Project Results

 

Environmental Scan Results

There are several structural, cultural and societal issues that challenge providing Palliative Care in Long Term Care (LTC). A four phase community capacity building model was used as a theory of change to modify the culture of LTC homes and develop Palliative Care programs. Participatory action research methodologies were used to complete a comprehensive environmental scan of the antecedent conditions in 4 LTC homes in Ontario. The results of this environmental scan highlighted existing antecedent conditions in each home. Improving the comfort and quality of care for residents at the end-of-life was a shared vision for change amongst all staff groups, however staff across all discipline did not feel empowered to influence organizational change. Teamwork and communication were great challenges due to low staffing levels, scopes of practice and the professional hierarchy of staff.

The LTC homes used the results of the environmental scan to develop educational, clinical and policy related interventions. View the Environmental Scan Results (PDF).

Diagrams

 Figure 1: Framework for a Palliative Care Program

poster diagram

 Figure 2: Philosophy of Palliative Care

poster diagram

Description:

Long term care homes are often the final home of a person who is admitted there for care. Most residents, on admission, are living with multiple chronic illnesses and often dementia. These are progressive conditions where cure is not possible; quality of life is the primary goal.

Upon admission to long term care, it is not uncommon that residents are in the last year of life. The implication of this is that from day to day or week to week the health of the resident often fluctuates. The overall trajectory of the resident’s health during this time is increasing frailty and decline.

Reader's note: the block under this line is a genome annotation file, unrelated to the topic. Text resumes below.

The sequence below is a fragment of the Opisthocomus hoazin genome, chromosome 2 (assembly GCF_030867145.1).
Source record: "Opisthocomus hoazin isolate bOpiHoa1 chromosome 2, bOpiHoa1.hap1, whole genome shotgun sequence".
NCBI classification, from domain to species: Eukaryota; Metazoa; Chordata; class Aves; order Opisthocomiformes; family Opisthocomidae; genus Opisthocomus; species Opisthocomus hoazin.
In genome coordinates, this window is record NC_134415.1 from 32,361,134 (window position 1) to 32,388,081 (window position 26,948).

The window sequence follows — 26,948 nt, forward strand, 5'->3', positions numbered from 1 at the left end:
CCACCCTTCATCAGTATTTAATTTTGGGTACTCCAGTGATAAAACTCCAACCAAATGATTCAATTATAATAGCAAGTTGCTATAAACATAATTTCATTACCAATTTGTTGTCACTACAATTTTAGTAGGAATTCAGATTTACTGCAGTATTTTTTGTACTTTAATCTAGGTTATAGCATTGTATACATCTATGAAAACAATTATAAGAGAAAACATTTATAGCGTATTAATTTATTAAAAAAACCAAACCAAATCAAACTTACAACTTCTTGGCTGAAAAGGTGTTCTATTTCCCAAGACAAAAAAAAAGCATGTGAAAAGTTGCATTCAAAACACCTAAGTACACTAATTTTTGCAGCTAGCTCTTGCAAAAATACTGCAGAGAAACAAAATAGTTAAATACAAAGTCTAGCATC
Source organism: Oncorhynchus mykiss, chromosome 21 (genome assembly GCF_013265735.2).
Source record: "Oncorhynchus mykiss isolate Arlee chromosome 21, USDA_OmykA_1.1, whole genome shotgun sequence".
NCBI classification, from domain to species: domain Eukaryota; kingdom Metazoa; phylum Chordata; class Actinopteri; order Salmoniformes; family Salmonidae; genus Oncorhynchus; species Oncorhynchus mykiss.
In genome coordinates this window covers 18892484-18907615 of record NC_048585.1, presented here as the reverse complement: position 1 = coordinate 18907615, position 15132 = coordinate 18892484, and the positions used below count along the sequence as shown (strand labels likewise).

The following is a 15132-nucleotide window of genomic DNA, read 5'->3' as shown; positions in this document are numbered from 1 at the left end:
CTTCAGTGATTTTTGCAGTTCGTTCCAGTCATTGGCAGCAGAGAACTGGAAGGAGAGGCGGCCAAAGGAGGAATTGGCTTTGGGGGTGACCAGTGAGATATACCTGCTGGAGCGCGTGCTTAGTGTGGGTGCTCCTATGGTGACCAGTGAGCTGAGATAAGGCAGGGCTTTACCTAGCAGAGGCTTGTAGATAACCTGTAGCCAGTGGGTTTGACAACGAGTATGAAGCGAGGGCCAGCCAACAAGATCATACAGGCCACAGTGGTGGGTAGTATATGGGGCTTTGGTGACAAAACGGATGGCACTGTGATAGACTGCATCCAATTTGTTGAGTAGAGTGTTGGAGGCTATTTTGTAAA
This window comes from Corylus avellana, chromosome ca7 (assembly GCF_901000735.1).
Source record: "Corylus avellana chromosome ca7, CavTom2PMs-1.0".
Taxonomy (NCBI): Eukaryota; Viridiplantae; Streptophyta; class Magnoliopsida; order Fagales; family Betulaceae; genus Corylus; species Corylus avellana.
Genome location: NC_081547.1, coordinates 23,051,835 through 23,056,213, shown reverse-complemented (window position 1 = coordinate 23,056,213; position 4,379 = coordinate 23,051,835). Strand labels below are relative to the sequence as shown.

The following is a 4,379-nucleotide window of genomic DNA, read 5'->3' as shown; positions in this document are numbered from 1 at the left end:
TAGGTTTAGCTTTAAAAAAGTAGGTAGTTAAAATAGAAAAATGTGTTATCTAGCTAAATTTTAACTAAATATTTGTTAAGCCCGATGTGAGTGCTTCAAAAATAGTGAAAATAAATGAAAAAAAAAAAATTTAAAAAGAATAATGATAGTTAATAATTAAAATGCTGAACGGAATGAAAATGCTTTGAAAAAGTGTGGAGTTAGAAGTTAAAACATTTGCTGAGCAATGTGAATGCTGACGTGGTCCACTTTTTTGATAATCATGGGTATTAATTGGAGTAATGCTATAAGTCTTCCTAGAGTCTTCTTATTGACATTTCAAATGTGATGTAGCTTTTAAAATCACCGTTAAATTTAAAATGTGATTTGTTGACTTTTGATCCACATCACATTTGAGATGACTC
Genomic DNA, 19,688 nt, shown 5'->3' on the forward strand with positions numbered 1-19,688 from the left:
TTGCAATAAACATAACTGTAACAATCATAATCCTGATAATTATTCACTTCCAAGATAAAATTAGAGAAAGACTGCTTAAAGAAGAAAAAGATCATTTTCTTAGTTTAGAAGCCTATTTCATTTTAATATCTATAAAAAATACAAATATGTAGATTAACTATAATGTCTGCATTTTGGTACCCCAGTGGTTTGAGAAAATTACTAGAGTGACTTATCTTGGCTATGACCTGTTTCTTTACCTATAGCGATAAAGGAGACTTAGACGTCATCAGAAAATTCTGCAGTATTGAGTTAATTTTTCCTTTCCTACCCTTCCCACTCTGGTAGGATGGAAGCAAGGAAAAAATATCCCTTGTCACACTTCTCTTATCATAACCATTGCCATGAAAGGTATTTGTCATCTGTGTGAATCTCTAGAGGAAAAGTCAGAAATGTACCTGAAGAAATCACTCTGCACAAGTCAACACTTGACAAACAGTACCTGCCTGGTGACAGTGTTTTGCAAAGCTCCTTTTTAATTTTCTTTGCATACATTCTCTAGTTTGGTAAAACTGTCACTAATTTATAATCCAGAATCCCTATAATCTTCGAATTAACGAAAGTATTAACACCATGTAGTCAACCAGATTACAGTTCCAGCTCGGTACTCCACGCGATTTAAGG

Long term care home staff ability to provide a palliative approach to care to all residents from the time of their admission is essential. Supporting residents through their transitions from admission to death is what long term care homes must do if the overall goal is to provide CARE FOR LIFE. Residents have been shown to have the best quality of life when they can die at home in their long term care home where the staff know them best and the environment is familiar.

This figure depicts a residents' journey from admission to death in a long term care home. The focus of resident care is illustrated using the colours green and yellow. Green represents restorative care and yellow is the palliative approach to care. Both restorative care and the palliative approach are philosophies of care beginning on admission. The colours representing the focus of care are blended together to reflect the overall approach to care in the long term care home. These approaches are not mutually exclusive, and the blending of colours demonstrates that both approaches can be used simultaneously. The right side bar on this figure describes the components of this blended philosophy which we call CARE FOR LIFE.

 Figure 3: Implementing a Palliative Approach to Care in a Long Term Care Home

poster diagram

Description:

This figure depicts the residents' journey from admission to death in a long term care home and illustrates seven key palliative care processes that form the palliative care program.

The focus of resident care is illustrated in the background using the colours green and yellow. Green represents restorative care and yellow is the palliative approach to care. Both restorative care and the palliative approach are philosophies of care and both should begin on admission. They are blended together in a care plan. Each resident's goals of care are individualized according to their health status and care plans are adjusted often as residents' conditions change. Overall, as the resident's health declines over time, the focus of care transitions from primarily restorative to primarily a palliative approach. Care also extends after death to include bereavement support for the family, staff and other residents.

In the foreground of the figure, are seven blue diamonds. Each of these blue diamonds represents a key palliative care process in the long term care home. They are placed in sequence from admission to death and bereavement care. Collectively these seven process compose the palliative care program. Staff can use these diamonds as general guidelines for when to implement each of the key processes and to initiate development of palliative care plans.

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